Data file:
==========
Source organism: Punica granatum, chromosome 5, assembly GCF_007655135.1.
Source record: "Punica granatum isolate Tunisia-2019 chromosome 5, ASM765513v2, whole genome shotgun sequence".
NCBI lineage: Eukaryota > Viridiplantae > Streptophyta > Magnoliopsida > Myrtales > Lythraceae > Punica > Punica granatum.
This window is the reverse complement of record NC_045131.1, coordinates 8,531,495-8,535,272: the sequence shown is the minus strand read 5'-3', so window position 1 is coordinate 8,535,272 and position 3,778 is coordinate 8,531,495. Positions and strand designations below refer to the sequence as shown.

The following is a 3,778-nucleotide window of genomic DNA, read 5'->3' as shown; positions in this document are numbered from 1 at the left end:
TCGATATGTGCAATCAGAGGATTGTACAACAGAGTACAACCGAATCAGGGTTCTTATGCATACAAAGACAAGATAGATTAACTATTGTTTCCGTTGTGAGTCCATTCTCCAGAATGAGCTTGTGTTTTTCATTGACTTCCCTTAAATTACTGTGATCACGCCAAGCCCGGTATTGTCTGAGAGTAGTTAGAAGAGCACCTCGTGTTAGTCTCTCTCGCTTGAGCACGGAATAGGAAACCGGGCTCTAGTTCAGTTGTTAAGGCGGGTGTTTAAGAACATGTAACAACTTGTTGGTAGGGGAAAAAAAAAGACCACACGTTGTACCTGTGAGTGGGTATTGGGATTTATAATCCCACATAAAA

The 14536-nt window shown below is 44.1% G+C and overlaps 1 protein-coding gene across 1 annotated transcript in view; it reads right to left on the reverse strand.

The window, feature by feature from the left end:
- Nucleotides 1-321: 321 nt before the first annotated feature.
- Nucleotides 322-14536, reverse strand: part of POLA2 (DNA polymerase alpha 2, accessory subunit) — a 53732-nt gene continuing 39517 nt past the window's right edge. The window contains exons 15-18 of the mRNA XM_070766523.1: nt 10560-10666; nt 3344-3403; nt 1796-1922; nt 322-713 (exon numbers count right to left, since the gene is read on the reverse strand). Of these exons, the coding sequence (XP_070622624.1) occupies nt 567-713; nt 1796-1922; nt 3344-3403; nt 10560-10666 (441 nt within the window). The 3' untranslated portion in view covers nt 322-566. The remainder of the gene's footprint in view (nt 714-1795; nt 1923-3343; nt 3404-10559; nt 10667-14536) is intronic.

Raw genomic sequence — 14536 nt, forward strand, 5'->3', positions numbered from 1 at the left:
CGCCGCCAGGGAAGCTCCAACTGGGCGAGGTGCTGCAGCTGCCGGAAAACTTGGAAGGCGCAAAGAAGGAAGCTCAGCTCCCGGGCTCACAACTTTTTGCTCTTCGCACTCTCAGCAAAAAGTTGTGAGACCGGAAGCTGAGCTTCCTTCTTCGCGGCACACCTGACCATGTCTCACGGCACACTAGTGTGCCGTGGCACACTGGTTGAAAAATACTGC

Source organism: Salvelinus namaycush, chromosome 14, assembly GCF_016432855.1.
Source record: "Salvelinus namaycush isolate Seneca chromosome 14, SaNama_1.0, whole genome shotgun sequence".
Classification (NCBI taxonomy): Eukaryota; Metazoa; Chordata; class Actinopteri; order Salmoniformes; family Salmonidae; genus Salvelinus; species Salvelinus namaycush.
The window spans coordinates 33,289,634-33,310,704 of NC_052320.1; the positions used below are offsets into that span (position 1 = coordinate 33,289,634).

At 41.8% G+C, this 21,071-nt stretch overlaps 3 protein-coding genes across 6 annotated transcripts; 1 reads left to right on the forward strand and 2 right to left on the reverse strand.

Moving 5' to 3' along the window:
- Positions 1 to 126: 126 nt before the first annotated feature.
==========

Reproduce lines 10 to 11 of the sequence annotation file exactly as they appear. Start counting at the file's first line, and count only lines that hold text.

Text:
- Nucleotides 322-14536, reverse strand: part of POLA2 (DNA polymerase alpha 2, accessory subunit) — a 53732-nt gene continuing 39517 nt past the window's right edge. The window contains exons 15-18 of the mRNA XM_070766523.1: nt 10560-10666; nt 3344-3403; nt 1796-1922; nt 322-713 (exon numbers count right to left, since the gene is read on the reverse strand). Of these exons, the coding sequence (XP_070622624.1) occupies nt 567-713; nt 1796-1922; nt 3344-3403; nt 10560-10666 (441 nt within the window). The 3' untranslated portion in view covers nt 322-566. The remainder of the gene's footprint in view (nt 714-1795; nt 1923-3343; nt 3404-10559; nt 10667-14536) is intronic.

Raw genomic sequence — 14536 nt, forward strand, 5'->3', positions numbered from 1 at the left: